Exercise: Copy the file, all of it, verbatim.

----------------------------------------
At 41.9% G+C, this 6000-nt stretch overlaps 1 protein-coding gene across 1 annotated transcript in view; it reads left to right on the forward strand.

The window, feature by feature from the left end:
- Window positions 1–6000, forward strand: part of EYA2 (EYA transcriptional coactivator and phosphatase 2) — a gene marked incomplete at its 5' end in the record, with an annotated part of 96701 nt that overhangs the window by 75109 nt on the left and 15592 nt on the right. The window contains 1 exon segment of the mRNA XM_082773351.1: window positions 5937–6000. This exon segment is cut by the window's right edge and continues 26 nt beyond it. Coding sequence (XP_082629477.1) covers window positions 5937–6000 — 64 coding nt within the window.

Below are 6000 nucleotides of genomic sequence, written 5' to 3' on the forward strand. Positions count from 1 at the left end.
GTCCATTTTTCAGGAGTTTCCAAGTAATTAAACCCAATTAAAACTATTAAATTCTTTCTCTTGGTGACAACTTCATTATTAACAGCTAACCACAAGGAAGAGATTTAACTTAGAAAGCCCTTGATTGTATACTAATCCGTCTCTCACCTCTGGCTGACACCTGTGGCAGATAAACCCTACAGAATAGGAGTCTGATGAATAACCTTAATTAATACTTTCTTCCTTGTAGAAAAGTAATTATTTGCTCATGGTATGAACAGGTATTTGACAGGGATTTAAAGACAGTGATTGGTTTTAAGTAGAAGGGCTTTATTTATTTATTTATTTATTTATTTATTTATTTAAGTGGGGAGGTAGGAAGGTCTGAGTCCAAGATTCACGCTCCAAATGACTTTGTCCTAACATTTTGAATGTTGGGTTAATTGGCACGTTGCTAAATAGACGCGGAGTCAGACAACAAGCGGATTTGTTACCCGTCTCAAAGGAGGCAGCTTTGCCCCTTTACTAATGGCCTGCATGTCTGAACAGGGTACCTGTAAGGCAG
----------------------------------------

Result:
At 41.9% G+C, this 6000-nt stretch overlaps 1 protein-coding gene across 1 annotated transcript in view; it reads left to right on the forward strand.

The window, feature by feature from the left end:
- Window positions 1–6000, forward strand: part of EYA2 (EYA transcriptional coactivator and phosphatase 2) — a gene marked incomplete at its 5' end in the record, with an annotated part of 96701 nt that overhangs the window by 75109 nt on the left and 15592 nt on the right. The window contains 1 exon segment of the mRNA XM_082773351.1: window positions 5937–6000. This exon segment is cut by the window's right edge and continues 26 nt beyond it. Coding sequence (XP_082629477.1) covers window positions 5937–6000 — 64 coding nt within the window.

Below are 6000 nucleotides of genomic sequence, written 5' to 3' on the forward strand. Positions count from 1 at the left end.
GTCCATTTTTCAGGAGTTTCCAAGTAATTAAACCCAATTAAAACTATTAAATTCTTTCTCTTGGTGACAACTTCATTATTAACAGCTAACCACAAGGAAGAGATTTAACTTAGAAAGCCCTTGATTGTATACTAATCCGTCTCTCACCTCTGGCTGACACCTGTGGCAGATAAACCCTACAGAATAGGAGTCTGATGAATAACCTTAATTAATACTTTCTTCCTTGTAGAAAAGTAATTATTTGCTCATGGTATGAACAGGTATTTGACAGGGATTTAAAGACAGTGATTGGTTTTAAGTAGAAGGGCTTTATTTATTTATTTATTTATTTATTTATTTATTTAAGTGGGGAGGTAGGAAGGTCTGAGTCCAAGATTCACGCTCCAAATGACTTTGTCCTAACATTTTGAATGTTGGGTTAATTGGCACGTTGCTAAATAGACGCGGAGTCAGACAACAAGCGGATTTGTTACCCGTCTCAAAGGAGGCAGCTTTGCCCCTTTACTAATGGCCTGCATGTCTGAACAGGGTACCTGTAAGGCAG